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The International Civil Aviation Organization held two days of meetings in Montreal this week to discuss flight tracking, which has come front and center since the disappearance of Malaysia Airlines Flight 370.
Airline and aviation regulators say that they agree that tracking all planes around the world is now a priority. But global standards for doing it now need to be developed, and it’s unclear how quickly that will happen.
The Wall Street Journal’s Andy Pasztor joins Here & Now’s Jeremy Hobson to discuss these issues.
JEREMY HOBSON, HOST:
This is HERE AND NOW from NPR and WBUR Boston. I'm Jeremy Hobson.
A gathering of the International Civil Aviation Organization has just wrapped up in Montreal with agreement on a new effort to track airplanes wherever they go. The meeting comes more than two months after the disappearance of Malaysian Airlines Flight 370. Joining us, Andy Pasztor of the Wall Street Journal. He was just at the meeting in Montreal. And Andy, what are some of the steps that airlines and regulators have agreed to take?
ANDY PASZTOR: Airlines will be prodded, encouraged, whatever word we should use, to look at satellite systems that can provide real-time tracking anywhere between 15 minutes to one minute in terms of the progress of an aircraft. They'll be urged to look at emergency locator systems, which will enable searchers to know where the aircraft hit land or water if there should be an accident.
And they'll essentially be urged also to use some equipment and hardware and software on the planes, which have not been fully utilized for tracking. That's for the short-term.
HOBSON: But this is all existing equipment, right?
PASZTOR: For the most part, yes. And it's software tweaks and maybe some new services, but the real big questions, which could cost hundreds of thousands of dollars per plane, is--those questions relate to getting flight data off of aircraft when there's a problem, an incident, or a maneuver or something that is abnormal.
And also it relates to the bigger question of whether you should make these systems tamper-proof, that is that no pilot or anyone else aboard the aircraft can turn them off, because that's of course what's suspected to have happened in Malaysian Airlines 370.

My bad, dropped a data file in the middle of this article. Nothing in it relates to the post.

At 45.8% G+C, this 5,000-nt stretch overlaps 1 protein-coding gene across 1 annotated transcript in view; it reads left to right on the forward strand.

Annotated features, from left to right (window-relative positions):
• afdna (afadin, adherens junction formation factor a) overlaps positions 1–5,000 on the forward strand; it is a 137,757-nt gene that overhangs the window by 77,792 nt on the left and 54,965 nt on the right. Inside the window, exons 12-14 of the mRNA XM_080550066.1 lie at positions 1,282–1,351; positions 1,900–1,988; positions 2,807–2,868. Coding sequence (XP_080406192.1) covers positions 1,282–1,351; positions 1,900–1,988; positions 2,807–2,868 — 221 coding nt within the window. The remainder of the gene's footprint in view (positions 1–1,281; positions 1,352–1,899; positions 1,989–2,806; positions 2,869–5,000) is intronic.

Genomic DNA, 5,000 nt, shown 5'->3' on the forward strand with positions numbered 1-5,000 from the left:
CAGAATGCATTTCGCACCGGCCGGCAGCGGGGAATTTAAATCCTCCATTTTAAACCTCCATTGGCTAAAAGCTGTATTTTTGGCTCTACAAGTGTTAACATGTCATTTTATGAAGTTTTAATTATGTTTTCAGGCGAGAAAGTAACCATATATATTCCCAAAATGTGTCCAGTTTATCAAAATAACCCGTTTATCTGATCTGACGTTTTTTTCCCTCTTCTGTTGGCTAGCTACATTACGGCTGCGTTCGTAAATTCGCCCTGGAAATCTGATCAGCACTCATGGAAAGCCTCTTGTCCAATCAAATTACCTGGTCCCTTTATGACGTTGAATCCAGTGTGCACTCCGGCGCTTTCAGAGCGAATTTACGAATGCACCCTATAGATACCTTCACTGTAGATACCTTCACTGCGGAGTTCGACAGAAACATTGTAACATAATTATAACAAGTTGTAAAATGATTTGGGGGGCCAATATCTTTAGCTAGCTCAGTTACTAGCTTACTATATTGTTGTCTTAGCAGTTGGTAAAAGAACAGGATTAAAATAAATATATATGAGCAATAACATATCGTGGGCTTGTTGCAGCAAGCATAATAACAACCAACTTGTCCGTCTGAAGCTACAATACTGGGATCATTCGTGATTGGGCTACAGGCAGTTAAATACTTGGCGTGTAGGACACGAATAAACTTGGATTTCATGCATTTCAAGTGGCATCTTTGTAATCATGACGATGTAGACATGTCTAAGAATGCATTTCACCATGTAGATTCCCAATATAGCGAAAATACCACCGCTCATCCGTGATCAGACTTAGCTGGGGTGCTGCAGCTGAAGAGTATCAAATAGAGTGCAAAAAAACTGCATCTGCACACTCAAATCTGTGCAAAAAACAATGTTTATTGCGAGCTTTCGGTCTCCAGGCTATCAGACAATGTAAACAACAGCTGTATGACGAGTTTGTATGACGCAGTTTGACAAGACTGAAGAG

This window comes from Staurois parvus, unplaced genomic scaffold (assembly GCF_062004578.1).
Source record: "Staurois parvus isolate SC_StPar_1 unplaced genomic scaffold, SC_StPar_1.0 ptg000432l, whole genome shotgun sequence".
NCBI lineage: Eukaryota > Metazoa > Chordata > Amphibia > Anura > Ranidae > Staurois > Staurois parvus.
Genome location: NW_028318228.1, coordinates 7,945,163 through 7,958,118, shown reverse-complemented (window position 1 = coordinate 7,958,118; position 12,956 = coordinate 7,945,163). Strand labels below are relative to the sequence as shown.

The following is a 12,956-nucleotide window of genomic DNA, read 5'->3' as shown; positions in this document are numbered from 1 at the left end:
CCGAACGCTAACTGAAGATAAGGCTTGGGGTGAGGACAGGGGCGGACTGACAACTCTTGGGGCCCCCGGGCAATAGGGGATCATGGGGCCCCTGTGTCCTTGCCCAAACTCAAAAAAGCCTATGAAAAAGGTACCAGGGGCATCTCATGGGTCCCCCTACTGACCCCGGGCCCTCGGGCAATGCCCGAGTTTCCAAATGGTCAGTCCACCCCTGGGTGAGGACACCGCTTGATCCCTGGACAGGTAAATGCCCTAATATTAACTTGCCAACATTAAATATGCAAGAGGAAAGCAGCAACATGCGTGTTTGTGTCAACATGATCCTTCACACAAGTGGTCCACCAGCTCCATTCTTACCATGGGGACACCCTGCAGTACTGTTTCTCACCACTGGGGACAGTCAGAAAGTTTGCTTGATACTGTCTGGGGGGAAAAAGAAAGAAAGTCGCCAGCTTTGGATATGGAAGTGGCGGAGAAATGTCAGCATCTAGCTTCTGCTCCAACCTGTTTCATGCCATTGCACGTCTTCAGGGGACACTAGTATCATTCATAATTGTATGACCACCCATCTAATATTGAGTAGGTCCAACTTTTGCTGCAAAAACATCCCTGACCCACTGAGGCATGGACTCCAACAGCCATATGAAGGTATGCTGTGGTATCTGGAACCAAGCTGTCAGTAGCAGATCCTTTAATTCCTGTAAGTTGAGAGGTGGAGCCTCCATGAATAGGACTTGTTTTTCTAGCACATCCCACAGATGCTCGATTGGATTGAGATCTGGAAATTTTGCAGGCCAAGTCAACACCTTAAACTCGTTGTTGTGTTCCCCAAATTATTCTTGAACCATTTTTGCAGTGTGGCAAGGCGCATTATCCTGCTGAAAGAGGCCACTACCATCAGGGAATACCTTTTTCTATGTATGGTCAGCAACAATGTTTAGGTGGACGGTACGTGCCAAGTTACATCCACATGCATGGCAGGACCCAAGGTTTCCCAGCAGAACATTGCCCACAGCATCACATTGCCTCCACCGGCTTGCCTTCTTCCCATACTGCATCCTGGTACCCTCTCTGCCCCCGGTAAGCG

HOBSON: Well, would the steps that you're talking about have helped in tracking Malaysian Airlines Flight 370?
PASZTOR: No doubt about that. We would have a much better sense of where the aircraft hit the water for sure.
HOBSON: Andy Pasztor, if I were to get on a trans-Atlantic flight tomorrow, would the flight be monitored from beginning to end? Would a satellite be tracking it from beginning to end? If it were to disappear off the radar, would people have a good idea of where to go looking for it?
PASZTOR: The trans-Atlantic is a good example where there is real-time tracking either by satellites or other systems and regular reporting by aircraft on their positions. But if you were to take a flight somewhere in Asian or over the Indian Ocean or other parts of remote sections of Asia as we now know as passengers, that wouldn't be the case. And that's why both the regulators and the airlines are so eager to show that they want to plug that gap.
But plugging that gap for the long-term with the things that really need to be done is a very, very complex, and I think, controversial step. And so they're not ready to do that. So far it's short-term, it's not all P.R., some of it is substance, but it's not getting to the nub of the problems.
HOBSON: But when you say P.R., are there people who have decided not to fly because they're worried about what happened with Malaysian Airlines Flight 370?
PASZTOR: Well, of course, that's hard to tell. And I don't think that there's a groundswell of that sentiment. But I was surprised in Montreal when I was talking to people at this meeting, I was surprised at the level of concern among airlines and regulators about the public's perception of happened.
They say the public is in disbelief. They say that the public is outraged is the word you can sometimes hear. And they come back to the central point: if my cell phone, which cost $200, can tell me exactly where it is, or tell the service provider where it is, it seems inconceivable that a $220 million aircraft can't do that.
And so I think they're reacting to that public perception, which they think is real and they're concerned about it. But I don't think they're expecting the revenues and ticket sales to drop precipitously. But they want to make sure that they're on top of this consumer, you know, blow back, if you will.
HOBSON: Andy Pasztor of the Wall Street Journal, Andy, thanks so much.
PASZTOR: You're welcome.
HOBSON: You're listening to HERE AND NOW. Transcript provided by NPR, Copyright NPR.
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